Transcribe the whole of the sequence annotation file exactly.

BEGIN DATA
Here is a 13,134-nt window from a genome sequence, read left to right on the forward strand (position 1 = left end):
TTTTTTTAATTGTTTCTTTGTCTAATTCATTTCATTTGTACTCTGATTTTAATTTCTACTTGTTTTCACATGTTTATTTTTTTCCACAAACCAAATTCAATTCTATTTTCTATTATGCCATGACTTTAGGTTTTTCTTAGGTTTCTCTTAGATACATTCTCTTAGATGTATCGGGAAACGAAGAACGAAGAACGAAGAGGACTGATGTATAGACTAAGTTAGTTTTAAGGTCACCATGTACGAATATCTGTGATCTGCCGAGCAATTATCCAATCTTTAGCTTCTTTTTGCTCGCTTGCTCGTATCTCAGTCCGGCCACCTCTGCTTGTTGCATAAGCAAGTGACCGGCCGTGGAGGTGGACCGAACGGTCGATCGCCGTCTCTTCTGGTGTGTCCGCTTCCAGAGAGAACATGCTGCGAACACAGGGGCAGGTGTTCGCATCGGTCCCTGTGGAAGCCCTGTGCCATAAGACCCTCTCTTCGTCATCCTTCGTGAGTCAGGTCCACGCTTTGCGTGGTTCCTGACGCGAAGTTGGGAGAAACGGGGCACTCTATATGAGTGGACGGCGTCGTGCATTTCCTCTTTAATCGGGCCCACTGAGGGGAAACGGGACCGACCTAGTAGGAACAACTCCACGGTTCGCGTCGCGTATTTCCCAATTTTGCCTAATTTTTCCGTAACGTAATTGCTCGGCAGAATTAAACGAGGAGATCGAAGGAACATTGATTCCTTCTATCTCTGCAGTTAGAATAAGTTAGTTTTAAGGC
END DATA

Here is a 13,134-nt window from a genome sequence, read left to right on the forward strand (position 1 = left end):
TTTTTTTAATTGTTTCTTTGTCTAATTCATTTCATTTGTACTCTGATTTTAATTTCTACTTGTTTTCACATGTTTATTTTTTTCCACAAACCAAATTCAATTCTATTTTCTATTATGCCATGACTTTAGGTTTTTCTTAGGTTTCTCTTAGATACATTCTCTTAGATGTATCGGGAAACGAAGAACGAAGAACGAAGAGGACTGATGTATAGACTAAGTTAGTTTTAAGGTCACCATGTACGAATATCTGTGATCTGCCGAGCAATTATCCAATCTTTAGCTTCTTTTTGCTCGCTTGCTCGTATCTCAGTCCGGCCACCTCTGCTTGTTGCATAAGCAAGTGACCGGCCGTGGAGGTGGACCGAACGGTCGATCGCCGTCTCTTCTGGTGTGTCCGCTTCCAGAGAGAACATGCTGCGAACACAGGGGCAGGTGTTCGCATCGGTCCCTGTGGAAGCCCTGTGCCATAAGACCCTCTCTTCGTCATCCTTCGTGAGTCAGGTCCACGCTTTGCGTGGTTCCTGACGCGAAGTTGGGAGAAACGGGGCACTCTATATGAGTGGACGGCGTCGTGCATTTCCTCTTTAATCGGGCCCACTGAGGGGAAACGGGACCGACCTAGTAGGAACAACTCCACGGTTCGCGTCGCGTATTTCCCAATTTTGCCTAATTTTTCCGTAACGTAATTGCTCGGCAGAATTAAACGAGGAGATCGAAGGAACATTGATTCCTTCTATCTCTGCAGTTAGAATAAGTTAGTTTTAAGGC